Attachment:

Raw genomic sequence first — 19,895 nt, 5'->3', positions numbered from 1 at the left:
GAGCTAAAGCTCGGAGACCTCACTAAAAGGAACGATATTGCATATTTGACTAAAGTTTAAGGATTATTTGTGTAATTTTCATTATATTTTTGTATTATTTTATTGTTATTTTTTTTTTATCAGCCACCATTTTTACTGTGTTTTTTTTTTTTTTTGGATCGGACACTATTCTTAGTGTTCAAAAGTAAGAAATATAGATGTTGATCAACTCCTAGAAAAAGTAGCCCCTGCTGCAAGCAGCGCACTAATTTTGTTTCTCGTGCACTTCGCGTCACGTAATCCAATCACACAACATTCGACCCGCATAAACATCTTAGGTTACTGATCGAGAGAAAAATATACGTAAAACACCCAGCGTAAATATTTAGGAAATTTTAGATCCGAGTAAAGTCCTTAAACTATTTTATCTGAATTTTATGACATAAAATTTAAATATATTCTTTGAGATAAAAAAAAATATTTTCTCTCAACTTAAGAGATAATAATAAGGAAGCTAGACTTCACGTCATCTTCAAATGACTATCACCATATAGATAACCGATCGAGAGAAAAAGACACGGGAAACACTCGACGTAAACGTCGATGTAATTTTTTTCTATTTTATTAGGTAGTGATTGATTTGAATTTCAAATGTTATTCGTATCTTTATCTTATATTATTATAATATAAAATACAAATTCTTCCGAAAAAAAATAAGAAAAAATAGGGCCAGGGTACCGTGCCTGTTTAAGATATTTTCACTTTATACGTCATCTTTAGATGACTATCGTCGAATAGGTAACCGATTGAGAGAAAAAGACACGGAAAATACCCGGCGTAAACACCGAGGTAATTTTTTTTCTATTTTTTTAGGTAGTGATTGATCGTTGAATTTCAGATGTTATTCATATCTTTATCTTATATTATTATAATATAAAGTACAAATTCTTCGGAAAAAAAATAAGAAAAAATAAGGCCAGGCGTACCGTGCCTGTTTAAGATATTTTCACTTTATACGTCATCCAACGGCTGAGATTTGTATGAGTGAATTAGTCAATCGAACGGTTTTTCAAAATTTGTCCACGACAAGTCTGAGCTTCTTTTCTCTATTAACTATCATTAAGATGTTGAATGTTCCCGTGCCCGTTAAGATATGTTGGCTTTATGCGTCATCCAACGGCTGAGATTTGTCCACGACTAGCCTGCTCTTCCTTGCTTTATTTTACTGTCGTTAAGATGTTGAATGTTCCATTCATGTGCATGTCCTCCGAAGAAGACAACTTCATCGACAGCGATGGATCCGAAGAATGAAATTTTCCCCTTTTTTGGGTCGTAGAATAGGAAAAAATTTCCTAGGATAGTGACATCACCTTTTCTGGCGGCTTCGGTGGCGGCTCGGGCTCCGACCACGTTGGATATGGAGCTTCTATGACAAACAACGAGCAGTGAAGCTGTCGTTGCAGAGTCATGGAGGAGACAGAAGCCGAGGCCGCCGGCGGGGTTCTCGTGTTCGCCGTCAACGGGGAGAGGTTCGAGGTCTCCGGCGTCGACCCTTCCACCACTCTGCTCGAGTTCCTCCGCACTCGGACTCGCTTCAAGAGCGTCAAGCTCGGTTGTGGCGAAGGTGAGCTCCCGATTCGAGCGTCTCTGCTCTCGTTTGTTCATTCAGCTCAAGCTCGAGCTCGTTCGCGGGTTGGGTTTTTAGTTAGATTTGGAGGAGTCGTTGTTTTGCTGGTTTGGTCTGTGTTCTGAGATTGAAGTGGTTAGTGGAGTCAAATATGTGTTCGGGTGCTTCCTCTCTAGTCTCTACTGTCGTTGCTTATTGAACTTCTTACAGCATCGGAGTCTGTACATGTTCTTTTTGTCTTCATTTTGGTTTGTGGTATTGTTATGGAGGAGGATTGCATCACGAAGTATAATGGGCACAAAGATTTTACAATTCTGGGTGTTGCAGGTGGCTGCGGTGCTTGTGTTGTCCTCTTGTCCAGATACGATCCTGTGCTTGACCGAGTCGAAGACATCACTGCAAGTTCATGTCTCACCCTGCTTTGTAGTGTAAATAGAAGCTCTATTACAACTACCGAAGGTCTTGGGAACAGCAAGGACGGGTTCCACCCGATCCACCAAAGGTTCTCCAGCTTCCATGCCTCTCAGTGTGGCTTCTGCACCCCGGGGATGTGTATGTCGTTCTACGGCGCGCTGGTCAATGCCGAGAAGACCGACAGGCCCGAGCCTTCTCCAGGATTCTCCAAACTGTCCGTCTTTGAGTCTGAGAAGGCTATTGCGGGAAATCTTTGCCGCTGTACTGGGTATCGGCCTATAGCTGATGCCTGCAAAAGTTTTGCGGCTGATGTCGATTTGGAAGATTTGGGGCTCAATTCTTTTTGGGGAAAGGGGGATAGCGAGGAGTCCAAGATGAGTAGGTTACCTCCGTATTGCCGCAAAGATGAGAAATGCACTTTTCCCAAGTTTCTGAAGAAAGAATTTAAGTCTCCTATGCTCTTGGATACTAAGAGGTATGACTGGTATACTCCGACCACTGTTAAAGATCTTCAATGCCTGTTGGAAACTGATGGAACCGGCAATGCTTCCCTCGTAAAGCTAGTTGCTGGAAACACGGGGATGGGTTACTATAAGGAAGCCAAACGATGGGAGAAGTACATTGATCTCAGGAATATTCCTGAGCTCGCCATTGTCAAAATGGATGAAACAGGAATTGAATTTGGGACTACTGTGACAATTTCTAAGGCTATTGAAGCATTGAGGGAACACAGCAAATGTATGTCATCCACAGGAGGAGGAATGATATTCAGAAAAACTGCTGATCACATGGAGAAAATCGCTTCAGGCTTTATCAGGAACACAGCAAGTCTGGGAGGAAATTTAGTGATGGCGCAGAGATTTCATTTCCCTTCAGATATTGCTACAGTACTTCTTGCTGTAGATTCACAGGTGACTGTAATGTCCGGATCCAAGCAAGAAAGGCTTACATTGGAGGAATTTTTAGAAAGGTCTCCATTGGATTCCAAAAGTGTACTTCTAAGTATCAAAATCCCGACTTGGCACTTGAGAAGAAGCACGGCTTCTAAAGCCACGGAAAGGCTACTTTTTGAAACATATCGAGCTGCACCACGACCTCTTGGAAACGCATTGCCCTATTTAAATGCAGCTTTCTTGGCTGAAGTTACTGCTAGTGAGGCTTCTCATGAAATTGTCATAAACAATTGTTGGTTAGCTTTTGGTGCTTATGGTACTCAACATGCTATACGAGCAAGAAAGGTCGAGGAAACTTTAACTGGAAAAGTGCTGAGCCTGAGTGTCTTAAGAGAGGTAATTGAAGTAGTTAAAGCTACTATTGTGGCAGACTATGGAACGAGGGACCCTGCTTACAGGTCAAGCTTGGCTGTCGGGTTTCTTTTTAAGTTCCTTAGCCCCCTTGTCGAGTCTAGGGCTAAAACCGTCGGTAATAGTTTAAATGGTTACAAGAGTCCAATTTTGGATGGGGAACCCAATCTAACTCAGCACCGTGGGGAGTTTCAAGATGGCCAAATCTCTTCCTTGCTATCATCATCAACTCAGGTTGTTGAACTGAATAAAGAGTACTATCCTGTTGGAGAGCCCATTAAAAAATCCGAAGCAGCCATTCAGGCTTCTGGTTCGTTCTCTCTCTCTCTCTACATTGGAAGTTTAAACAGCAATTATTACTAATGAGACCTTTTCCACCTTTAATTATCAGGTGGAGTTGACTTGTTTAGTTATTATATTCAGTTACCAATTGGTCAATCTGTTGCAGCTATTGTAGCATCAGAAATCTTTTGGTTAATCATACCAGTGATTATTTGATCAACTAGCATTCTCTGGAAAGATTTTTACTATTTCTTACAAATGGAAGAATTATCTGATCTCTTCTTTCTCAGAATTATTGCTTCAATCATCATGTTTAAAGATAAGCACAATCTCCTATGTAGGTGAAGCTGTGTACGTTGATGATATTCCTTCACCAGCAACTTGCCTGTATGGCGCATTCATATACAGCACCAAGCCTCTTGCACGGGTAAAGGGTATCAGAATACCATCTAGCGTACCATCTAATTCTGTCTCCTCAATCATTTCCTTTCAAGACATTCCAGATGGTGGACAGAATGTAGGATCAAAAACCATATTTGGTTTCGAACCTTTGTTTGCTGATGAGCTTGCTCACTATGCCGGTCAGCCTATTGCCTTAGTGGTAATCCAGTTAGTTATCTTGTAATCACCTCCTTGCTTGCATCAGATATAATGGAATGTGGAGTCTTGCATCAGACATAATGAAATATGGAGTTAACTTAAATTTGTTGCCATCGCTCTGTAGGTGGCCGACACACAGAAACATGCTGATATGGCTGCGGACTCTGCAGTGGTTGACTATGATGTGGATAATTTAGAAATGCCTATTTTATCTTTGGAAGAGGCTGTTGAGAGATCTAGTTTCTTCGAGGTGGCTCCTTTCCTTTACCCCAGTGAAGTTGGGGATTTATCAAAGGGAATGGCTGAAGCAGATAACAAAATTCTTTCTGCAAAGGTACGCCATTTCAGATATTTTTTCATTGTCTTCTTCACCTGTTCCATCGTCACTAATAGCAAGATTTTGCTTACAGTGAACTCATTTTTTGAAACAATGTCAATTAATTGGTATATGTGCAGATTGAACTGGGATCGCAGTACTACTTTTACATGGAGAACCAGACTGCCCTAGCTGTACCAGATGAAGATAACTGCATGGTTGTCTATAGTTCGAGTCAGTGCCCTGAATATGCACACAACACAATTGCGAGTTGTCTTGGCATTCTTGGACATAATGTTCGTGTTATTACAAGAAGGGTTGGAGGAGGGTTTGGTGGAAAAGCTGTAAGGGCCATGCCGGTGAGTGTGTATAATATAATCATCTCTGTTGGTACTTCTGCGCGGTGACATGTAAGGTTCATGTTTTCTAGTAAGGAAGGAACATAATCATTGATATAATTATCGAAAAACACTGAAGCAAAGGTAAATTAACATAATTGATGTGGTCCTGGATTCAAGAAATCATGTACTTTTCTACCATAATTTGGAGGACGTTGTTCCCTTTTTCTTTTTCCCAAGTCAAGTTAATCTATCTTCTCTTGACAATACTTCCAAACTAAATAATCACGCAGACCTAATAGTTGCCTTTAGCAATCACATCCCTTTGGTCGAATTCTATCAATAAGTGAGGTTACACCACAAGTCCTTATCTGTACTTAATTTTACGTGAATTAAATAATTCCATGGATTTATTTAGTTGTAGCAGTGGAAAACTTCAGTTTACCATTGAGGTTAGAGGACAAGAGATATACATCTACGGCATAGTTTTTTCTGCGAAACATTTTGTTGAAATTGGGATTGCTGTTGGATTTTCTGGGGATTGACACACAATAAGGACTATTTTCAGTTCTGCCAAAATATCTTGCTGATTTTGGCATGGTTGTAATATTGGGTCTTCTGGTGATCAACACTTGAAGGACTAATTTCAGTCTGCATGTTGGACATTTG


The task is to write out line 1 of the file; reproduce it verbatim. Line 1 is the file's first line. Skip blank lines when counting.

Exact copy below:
Raw genomic sequence first — 19,895 nt, 5'->3', positions numbered from 1 at the left: